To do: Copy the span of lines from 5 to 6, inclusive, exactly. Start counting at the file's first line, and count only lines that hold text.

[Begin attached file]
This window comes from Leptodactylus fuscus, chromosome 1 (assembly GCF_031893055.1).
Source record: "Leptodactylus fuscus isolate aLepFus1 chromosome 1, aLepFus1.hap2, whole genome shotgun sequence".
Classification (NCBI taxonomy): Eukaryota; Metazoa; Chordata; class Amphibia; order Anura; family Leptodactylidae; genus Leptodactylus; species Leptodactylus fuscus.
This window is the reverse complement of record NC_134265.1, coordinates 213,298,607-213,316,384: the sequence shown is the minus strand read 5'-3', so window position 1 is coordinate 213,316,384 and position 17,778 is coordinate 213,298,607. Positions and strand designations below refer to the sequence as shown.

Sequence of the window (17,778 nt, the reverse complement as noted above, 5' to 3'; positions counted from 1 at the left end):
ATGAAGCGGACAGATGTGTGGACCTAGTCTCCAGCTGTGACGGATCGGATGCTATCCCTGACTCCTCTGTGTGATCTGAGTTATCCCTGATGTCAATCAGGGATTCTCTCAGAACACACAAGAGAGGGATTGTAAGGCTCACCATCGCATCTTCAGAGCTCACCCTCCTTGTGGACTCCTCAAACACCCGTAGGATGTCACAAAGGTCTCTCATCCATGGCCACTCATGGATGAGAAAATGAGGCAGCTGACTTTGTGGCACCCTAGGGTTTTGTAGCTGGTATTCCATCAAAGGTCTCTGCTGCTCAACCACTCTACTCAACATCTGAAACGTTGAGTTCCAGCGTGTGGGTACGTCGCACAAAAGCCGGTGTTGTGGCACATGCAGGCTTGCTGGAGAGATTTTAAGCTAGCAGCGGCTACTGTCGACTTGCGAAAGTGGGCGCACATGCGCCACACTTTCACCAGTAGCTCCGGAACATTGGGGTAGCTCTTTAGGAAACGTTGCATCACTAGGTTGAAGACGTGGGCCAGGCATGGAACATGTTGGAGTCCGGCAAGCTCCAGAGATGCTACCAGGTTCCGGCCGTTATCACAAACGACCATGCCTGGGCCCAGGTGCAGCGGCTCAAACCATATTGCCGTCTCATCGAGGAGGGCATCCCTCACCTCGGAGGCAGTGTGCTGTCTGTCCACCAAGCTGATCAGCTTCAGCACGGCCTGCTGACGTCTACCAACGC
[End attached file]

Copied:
Sequence of the window (17,778 nt, the reverse complement as noted above, 5' to 3'; positions counted from 1 at the left end):
ATGAAGCGGACAGATGTGTGGACCTAGTCTCCAGCTGTGACGGATCGGATGCTATCCCTGACTCCTCTGTGTGATCTGAGTTATCCCTGATGTCAATCAGGGATTCTCTCAGAACACACAAGAGAGGGATTGTAAGGCTCACCATCGCATCTTCAGAGCTCACCCTCCTTGTGGACTCCTCAAACACCCGTAGGATGTCACAAAGGTCTCTCATCCATGGCCACTCATGGATGAGAAAATGAGGCAGCTGACTTTGTGGCACCCTAGGGTTTTGTAGCTGGTATTCCATCAAAGGTCTCTGCTGCTCAACCACTCTACTCAACATCTGAAACGTTGAGTTCCAGCGTGTGGGTACGTCGCACAAAAGCCGGTGTTGTGGCACATGCAGGCTTGCTGGAGAGATTTTAAGCTAGCAGCGGCTACTGTCGACTTGCGAAAGTGGGCGCACATGCGCCACACTTTCACCAGTAGCTCCGGAACATTGGGGTAGCTCTTTAGGAAACGTTGCATCACTAGGTTGAAGACGTGGGCCAGGCATGGAACATGTTGGAGTCCGGCAAGCTCCAGAGATGCTACCAGGTTCCGGCCGTTATCACAAACGACCATGCCTGGGCCCAGGTGCAGCGGCTCAAACCATATTGCCGTCTCATCGAGGAGGGCATCCCTCACCTCGGAGGCAGTGTGCTGTCTGTCCACCAAGCTGATCAGCTTCAGCACGGCCTGCTGACGTCTACCAACGC